In this series of posts, I address the concern that clinical nutrition as a discipline, and the nutrition policy establishments in particular, have no shared concept of what is “normal” nutrition. This creates obvious difficulties in formulating and publishing recommendations for nutrient intakes. The approach currently in vogue is to presume that average intakes in the general population are adequate, and to require hard evidence that something more or less would be better. This despite the fact that the populations of the industrialized nations are beset with a myriad of chronic health conditions, piling up toward the end of life, and including such disorders as cancer, cardiovascular disease, atherosclerosis, obesity, osteoporosis, diabetes, dementia, and many others. Unavoidably, the individuals we take as our benchmark normal are, in fact, individuals in the incubation stage of one or more of these chronic disorders. Thus presuming that typical intakes are “normal” (i.e., optimally healthful) is clearly circular.
In my first post of the series, I suggested an alternative approach to the definition of “normal” as applied to nutrition, i.e., selecting the ancestral intake, the one that prevailed when human physiology was evolving. In this post, I offer yet another possible criterion, one that could be applicable to many nutrients. It might be called the “set point” criterion or perhaps better, the “least adaptation” criterion.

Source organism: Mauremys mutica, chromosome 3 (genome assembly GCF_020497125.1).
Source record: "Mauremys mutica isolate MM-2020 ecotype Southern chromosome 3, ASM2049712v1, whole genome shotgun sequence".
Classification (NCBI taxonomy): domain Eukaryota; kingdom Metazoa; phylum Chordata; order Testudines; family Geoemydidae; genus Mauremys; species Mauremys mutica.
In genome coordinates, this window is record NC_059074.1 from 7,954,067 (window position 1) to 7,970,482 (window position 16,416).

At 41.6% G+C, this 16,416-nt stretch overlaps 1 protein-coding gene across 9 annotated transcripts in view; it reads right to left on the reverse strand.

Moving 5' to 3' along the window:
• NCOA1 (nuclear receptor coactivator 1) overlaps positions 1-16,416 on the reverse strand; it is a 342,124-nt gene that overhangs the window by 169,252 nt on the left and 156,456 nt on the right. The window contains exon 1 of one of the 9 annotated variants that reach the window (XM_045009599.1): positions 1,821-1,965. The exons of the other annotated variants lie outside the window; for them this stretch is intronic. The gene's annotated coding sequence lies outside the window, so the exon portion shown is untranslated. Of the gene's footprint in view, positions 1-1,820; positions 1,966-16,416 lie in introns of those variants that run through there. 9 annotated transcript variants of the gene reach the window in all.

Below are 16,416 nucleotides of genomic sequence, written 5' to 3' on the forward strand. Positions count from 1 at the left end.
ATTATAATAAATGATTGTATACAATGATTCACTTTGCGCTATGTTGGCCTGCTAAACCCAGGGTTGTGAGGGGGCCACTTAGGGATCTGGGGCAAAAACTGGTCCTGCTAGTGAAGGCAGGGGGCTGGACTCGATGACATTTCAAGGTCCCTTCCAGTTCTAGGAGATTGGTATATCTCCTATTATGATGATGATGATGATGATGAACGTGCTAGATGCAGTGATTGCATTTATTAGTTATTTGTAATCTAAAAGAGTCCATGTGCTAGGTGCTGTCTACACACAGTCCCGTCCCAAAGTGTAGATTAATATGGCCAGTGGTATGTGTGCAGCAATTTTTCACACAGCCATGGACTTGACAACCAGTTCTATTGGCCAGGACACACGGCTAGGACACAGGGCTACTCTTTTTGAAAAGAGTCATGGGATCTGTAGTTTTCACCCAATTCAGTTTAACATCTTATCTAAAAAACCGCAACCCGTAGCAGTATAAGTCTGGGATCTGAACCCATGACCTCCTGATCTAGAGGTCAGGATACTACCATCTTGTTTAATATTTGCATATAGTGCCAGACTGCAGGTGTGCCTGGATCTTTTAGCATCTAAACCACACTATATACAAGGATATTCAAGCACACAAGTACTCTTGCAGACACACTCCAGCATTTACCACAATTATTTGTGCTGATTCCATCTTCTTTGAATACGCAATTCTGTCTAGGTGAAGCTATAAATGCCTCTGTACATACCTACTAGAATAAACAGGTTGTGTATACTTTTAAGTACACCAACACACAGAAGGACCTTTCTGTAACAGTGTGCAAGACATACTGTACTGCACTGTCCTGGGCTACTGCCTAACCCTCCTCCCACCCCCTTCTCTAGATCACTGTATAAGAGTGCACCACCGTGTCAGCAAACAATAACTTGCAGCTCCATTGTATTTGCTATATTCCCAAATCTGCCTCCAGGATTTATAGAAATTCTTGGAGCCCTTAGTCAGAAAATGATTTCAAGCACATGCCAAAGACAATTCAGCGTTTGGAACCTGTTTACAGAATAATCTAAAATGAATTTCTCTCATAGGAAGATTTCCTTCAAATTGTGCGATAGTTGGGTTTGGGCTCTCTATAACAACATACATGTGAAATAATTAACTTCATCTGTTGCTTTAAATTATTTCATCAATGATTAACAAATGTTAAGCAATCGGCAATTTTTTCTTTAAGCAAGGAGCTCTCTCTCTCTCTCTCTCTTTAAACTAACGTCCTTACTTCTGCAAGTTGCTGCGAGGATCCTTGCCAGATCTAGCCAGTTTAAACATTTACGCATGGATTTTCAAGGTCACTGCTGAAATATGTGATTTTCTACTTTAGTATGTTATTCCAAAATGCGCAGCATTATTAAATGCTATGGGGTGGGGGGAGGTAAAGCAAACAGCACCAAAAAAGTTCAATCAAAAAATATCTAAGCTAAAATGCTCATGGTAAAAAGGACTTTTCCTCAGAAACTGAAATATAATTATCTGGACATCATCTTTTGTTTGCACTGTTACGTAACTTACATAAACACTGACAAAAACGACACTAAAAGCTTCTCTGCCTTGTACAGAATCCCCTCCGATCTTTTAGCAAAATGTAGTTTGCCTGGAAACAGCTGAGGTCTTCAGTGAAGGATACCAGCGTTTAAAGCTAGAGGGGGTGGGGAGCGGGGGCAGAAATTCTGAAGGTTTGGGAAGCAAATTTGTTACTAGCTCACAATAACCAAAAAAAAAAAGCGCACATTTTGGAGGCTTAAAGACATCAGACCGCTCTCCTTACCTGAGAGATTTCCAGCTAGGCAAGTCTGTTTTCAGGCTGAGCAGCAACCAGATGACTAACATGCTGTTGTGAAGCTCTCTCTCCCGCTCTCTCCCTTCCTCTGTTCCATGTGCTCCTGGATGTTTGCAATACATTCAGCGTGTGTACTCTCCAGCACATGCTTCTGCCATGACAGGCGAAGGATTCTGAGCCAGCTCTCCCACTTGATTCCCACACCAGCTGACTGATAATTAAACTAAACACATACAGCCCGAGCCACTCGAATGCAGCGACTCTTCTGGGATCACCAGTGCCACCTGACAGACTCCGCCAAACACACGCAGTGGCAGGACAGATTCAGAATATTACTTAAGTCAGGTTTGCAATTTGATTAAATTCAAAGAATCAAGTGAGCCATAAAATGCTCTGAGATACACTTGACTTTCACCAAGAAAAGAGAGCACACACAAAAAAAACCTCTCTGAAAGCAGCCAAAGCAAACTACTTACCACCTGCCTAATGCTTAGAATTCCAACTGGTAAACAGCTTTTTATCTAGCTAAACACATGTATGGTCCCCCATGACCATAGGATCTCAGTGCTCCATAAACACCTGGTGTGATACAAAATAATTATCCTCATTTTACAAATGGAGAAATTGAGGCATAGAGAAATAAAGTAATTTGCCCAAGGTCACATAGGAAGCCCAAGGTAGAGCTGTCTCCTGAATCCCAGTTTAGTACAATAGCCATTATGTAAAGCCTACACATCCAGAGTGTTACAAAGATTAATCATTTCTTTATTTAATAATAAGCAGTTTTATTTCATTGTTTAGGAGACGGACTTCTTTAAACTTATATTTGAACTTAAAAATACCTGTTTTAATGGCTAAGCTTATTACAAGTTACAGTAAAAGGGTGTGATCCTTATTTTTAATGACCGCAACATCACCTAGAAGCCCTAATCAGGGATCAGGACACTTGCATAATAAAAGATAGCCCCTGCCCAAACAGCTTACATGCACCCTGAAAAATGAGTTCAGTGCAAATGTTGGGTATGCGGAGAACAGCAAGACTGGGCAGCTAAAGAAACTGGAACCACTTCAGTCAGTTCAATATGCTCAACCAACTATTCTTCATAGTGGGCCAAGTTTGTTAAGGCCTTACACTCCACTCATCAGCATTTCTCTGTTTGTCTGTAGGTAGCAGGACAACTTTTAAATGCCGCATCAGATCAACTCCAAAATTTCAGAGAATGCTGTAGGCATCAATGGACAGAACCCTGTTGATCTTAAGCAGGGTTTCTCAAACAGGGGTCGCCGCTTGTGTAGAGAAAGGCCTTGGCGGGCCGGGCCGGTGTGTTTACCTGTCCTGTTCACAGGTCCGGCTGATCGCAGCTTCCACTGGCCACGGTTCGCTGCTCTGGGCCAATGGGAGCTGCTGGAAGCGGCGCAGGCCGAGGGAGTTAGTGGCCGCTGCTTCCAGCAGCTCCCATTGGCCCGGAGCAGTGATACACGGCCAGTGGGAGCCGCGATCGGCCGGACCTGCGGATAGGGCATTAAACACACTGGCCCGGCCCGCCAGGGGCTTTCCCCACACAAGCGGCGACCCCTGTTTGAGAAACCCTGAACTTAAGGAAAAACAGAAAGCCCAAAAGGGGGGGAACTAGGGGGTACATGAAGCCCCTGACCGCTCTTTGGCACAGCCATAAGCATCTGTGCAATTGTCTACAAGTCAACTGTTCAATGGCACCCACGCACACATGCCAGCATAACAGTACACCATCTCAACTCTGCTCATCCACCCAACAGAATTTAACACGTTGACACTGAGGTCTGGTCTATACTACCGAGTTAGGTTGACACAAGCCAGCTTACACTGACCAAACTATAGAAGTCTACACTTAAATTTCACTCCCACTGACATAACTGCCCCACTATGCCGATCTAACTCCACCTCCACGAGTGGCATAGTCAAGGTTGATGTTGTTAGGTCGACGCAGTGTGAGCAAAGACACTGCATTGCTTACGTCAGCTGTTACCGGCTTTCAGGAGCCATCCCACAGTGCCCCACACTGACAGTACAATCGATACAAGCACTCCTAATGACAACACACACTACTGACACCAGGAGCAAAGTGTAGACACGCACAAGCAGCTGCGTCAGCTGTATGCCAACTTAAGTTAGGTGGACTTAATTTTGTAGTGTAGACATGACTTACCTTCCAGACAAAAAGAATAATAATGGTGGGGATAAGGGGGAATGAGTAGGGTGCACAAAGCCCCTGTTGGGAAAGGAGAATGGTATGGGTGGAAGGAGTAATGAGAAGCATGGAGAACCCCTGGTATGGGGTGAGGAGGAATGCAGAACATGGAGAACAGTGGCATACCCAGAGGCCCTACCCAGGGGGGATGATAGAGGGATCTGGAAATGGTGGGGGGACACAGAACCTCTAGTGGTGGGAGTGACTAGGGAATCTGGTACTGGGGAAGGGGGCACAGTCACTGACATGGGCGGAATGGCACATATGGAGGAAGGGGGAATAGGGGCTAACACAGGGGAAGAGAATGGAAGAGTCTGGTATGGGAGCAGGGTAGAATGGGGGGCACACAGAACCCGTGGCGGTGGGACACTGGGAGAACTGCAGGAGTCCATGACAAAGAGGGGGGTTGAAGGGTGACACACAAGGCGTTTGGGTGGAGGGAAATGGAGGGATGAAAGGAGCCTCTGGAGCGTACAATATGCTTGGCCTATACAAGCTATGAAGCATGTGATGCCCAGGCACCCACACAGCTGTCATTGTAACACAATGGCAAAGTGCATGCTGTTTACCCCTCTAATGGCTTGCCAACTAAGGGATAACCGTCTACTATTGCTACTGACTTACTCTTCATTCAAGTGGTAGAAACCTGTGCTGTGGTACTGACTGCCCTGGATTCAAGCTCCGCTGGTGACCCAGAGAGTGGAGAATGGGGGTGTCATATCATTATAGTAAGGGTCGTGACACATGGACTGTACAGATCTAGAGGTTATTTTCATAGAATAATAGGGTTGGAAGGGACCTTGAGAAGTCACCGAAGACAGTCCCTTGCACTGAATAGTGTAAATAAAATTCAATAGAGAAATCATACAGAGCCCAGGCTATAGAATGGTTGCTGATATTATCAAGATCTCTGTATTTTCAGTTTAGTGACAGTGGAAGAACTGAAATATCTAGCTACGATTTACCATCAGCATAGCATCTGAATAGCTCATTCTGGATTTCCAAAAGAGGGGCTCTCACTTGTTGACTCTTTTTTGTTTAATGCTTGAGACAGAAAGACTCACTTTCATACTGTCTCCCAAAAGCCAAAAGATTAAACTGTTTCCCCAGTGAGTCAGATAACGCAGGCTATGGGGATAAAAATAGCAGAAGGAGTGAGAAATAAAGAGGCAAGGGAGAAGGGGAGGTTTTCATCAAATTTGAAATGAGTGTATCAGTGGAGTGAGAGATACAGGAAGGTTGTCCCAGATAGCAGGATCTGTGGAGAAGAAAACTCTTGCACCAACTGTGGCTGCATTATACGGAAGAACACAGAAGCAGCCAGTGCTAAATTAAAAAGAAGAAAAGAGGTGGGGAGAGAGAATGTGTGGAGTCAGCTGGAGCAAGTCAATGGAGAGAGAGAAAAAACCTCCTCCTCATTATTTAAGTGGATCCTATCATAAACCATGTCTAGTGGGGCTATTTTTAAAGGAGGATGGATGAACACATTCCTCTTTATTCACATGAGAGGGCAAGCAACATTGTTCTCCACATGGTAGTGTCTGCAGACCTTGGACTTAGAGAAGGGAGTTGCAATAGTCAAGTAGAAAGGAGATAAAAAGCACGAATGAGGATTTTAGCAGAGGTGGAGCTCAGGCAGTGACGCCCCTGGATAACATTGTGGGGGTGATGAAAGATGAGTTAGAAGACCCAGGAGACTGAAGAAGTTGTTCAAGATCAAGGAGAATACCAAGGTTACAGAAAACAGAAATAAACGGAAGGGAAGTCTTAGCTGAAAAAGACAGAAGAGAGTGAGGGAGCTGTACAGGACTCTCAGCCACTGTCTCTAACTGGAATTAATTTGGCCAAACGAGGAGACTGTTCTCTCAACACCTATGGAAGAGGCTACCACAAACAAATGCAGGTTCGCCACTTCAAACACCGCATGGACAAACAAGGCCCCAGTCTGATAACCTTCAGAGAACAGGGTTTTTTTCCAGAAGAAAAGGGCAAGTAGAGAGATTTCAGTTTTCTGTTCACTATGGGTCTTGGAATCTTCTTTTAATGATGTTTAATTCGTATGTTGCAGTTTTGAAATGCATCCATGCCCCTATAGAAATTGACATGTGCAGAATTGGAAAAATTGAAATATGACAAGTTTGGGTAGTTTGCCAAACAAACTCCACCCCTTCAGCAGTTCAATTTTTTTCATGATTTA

This suggested approach is based on the fact that many – perhaps most – physiological systems function at a status or setting that ensures that conditions are optimal for our physiology. We maintain those settings by control systems that operate around a set point. The number of such systems is legion, including thirst, hunger, blood pressure, blood sugar, body temperature, bone mass, the ionic composition of the various body water compartments, on and on.